Ghosts in the Machines

You’re probably wondering how the Electrical Exorcism went. Ever since I moved back in here, the lights by the front door have been going on and off at random. Jamie the excitable electrician couldn’t figure out the problem. So we finally called in Kevin, the legendary Electrical Ghostbuster, to solve the problem. Jamie has told me many times (Jamie does tend to repeat himself. Often) how Frank Sinatra had a light that kept going on by itself, and Kevin was the only one who could find the culprit–a rechargeable razor. Every week or so, when Jamie had tried yet another futile solution for my lights, he’d tell me The Story of Frank Sinatra’s Razor. When all else had failed, it was time to call Kevin.

My assistant, Paula, was a few minutes late that day, which meant I had to let Jamie in. Jamie was even more excited than usual. “Kevin will find the problem! Kevin has an oscilloscope! I don’t have an oscilloscope because they cost six thousand dollars! Kevin will be here any moment! He always finds the problem. Because he has an oscilloscope! Did I tell you about Frank Sinatra’s razor?” I was in the other room when he spotted Kevin’s truck pulling in. “Oh, good! He’s wearing pants!” Since I didn’t want to know what that meant, I decided to let Paula handle things and hid in my office.

Kevin, it turns out, is as mellow as Jamie is wired, but they both like to explain things. Everything. I could hear them roaming around the house. Kevin: “We’ll go through this door…. Then we’ll go into the garage…. Then we’ll open the panel…. Then we’ll turn off the circuit breakers….” Jamie: “That’ll work! That’ll turn the power off right away!” Jamie could hardly contain himself around the oscilloscope. He insisted on bringing me from my office all the way to the garage to look at the little screen. Sure enough, they found noise on the lines, and the intrepid duo was off to track it down. Kevin: “First we’ll test the dining room…. Then the kitchen…. Then the living room….” Jamie: “Then we’ll find the problem! We’ll find the problem right now! At Frank Sinatra’s house it was the razor!”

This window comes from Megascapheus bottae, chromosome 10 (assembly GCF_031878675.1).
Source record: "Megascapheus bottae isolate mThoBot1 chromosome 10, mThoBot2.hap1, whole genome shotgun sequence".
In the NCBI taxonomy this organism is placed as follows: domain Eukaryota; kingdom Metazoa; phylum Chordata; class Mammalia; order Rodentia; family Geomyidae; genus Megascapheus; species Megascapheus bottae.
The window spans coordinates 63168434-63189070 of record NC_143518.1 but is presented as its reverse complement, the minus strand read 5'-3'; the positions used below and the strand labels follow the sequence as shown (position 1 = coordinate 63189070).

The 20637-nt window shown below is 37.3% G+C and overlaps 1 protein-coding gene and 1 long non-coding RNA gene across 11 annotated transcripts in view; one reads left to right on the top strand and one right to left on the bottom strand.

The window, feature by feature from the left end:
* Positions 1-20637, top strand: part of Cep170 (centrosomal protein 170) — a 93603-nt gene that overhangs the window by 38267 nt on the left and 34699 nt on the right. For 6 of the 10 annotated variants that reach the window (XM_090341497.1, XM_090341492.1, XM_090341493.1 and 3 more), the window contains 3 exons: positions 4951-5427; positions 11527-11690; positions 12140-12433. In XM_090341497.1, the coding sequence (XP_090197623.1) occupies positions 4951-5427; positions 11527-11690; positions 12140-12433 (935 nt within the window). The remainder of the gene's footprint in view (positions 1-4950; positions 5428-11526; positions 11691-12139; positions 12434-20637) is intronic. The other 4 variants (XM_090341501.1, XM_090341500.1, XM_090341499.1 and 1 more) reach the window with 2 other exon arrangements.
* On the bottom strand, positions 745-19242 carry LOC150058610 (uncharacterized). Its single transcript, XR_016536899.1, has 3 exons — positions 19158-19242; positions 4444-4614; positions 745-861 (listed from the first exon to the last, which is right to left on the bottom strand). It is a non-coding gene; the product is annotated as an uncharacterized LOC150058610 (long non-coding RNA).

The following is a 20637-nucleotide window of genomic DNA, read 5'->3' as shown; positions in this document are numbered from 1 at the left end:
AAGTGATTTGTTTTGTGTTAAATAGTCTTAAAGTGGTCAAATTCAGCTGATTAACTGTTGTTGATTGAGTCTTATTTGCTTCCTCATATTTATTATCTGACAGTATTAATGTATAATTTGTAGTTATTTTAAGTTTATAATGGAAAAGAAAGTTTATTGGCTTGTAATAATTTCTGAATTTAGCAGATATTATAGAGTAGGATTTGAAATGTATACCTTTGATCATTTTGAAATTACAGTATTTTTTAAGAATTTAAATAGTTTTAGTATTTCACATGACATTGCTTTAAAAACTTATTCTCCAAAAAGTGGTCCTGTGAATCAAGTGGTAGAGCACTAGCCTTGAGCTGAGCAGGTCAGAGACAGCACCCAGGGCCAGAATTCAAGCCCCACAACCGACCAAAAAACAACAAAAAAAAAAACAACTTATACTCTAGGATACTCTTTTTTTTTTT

They narrowed it down to something in my bedroom. They asked Paula if I had any “other” electrical things. Like what, she asked. Kevin explained that sometimes women have “certain” electrical appliances they don’t want their husbands to know about. I do wonder, if I had this hypothetical secret item I didn’t want my non-existent husband to know about, would I tell my assistant??? At any rate, they finally discovered it was the neon sculpture on the wall that was causing the noise, and they insisted I come over and look at the oscilloscope to see for myself. (The sculptor, Lili Lakich, says everyone always blames the neon. Doesn’t that sound like a great name for a sleazy detective story set in Las Vegas–“Blame the Neon”?)

There was general relief and jubilation. I suggested we check my other neon sculpture, just in case, so we sent Jamie down to turn it on. Jamie: “It’s off!” Me: “Turn it on, Jamie.” Jamie: “It’s not working! It’s not turning on at all! Unless it’s very faint neon that you can’t see?” Me: “Jamie, didn’t you turn that circuit breaker off?” Jamie: “That’s right! This circuit breaker is off! That’s why it’s not working!” A short pause. Me: “Jamie, turn the circuit breaker on!” Jamie: “OK!”